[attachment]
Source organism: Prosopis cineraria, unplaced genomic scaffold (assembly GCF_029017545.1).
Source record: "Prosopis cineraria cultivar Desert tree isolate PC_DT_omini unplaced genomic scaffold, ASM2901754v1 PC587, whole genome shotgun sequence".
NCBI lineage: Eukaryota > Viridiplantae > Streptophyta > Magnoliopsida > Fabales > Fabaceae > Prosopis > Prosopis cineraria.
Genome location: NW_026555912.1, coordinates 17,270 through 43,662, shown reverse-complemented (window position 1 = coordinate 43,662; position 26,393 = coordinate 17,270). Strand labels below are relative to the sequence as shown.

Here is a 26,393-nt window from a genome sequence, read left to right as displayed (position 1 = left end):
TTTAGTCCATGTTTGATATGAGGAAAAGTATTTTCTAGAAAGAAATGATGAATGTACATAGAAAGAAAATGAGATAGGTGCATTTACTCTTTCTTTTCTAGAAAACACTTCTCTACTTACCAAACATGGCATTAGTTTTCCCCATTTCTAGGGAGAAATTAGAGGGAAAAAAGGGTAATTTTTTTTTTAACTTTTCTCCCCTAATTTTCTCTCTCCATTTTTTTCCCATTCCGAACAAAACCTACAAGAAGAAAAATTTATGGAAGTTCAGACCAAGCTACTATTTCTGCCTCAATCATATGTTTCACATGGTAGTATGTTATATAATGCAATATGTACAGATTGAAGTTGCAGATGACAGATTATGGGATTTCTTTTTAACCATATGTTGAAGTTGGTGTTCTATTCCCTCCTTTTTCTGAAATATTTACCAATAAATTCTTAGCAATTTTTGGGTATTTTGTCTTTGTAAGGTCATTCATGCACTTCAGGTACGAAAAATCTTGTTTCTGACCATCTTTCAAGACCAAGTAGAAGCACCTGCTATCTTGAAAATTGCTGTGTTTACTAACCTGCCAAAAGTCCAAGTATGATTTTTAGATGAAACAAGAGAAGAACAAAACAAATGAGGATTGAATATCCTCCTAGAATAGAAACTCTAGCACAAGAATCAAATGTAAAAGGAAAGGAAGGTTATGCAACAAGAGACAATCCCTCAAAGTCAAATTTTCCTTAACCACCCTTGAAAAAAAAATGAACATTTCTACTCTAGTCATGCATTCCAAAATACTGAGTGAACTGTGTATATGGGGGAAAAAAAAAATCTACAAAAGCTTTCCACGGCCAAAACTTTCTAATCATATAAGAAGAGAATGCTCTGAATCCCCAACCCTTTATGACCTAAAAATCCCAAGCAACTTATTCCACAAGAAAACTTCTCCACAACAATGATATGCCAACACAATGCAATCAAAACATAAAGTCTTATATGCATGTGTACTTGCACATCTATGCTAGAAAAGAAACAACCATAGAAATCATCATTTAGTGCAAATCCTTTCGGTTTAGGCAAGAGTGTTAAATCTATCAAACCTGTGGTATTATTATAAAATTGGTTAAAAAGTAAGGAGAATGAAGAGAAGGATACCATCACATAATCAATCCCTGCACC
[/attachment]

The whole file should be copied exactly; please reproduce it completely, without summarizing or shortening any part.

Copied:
Source organism: Prosopis cineraria, unplaced genomic scaffold (assembly GCF_029017545.1).
Source record: "Prosopis cineraria cultivar Desert tree isolate PC_DT_omini unplaced genomic scaffold, ASM2901754v1 PC587, whole genome shotgun sequence".
NCBI lineage: Eukaryota > Viridiplantae > Streptophyta > Magnoliopsida > Fabales > Fabaceae > Prosopis > Prosopis cineraria.
Genome location: NW_026555912.1, coordinates 17,270 through 43,662, shown reverse-complemented (window position 1 = coordinate 43,662; position 26,393 = coordinate 17,270). Strand labels below are relative to the sequence as shown.

Here is a 26,393-nt window from a genome sequence, read left to right as displayed (position 1 = left end):
TTTAGTCCATGTTTGATATGAGGAAAAGTATTTTCTAGAAAGAAATGATGAATGTACATAGAAAGAAAATGAGATAGGTGCATTTACTCTTTCTTTTCTAGAAAACACTTCTCTACTTACCAAACATGGCATTAGTTTTCCCCATTTCTAGGGAGAAATTAGAGGGAAAAAAGGGTAATTTTTTTTTTAACTTTTCTCCCCTAATTTTCTCTCTCCATTTTTTTCCCATTCCGAACAAAACCTACAAGAAGAAAAATTTATGGAAGTTCAGACCAAGCTACTATTTCTGCCTCAATCATATGTTTCACATGGTAGTATGTTATATAATGCAATATGTACAGATTGAAGTTGCAGATGACAGATTATGGGATTTCTTTTTAACCATATGTTGAAGTTGGTGTTCTATTCCCTCCTTTTTCTGAAATATTTACCAATAAATTCTTAGCAATTTTTGGGTATTTTGTCTTTGTAAGGTCATTCATGCACTTCAGGTACGAAAAATCTTGTTTCTGACCATCTTTCAAGACCAAGTAGAAGCACCTGCTATCTTGAAAATTGCTGTGTTTACTAACCTGCCAAAAGTCCAAGTATGATTTTTAGATGAAACAAGAGAAGAACAAAACAAATGAGGATTGAATATCCTCCTAGAATAGAAACTCTAGCACAAGAATCAAATGTAAAAGGAAAGGAAGGTTATGCAACAAGAGACAATCCCTCAAAGTCAAATTTTCCTTAACCACCCTTGAAAAAAAAATGAACATTTCTACTCTAGTCATGCATTCCAAAATACTGAGTGAACTGTGTATATGGGGGAAAAAAAAAATCTACAAAAGCTTTCCACGGCCAAAACTTTCTAATCATATAAGAAGAGAATGCTCTGAATCCCCAACCCTTTATGACCTAAAAATCCCAAGCAACTTATTCCACAAGAAAACTTCTCCACAACAATGATATGCCAACACAATGCAATCAAAACATAAAGTCTTATATGCATGTGTACTTGCACATCTATGCTAGAAAAGAAACAACCATAGAAATCATCATTTAGTGCAAATCCTTTCGGTTTAGGCAAGAGTGTTAAATCTATCAAACCTGTGGTATTATTATAAAATTGGTTAAAAAGTAAGGAGAATGAAGAGAAGGATACCATCACATAATCAATCCCTGCACC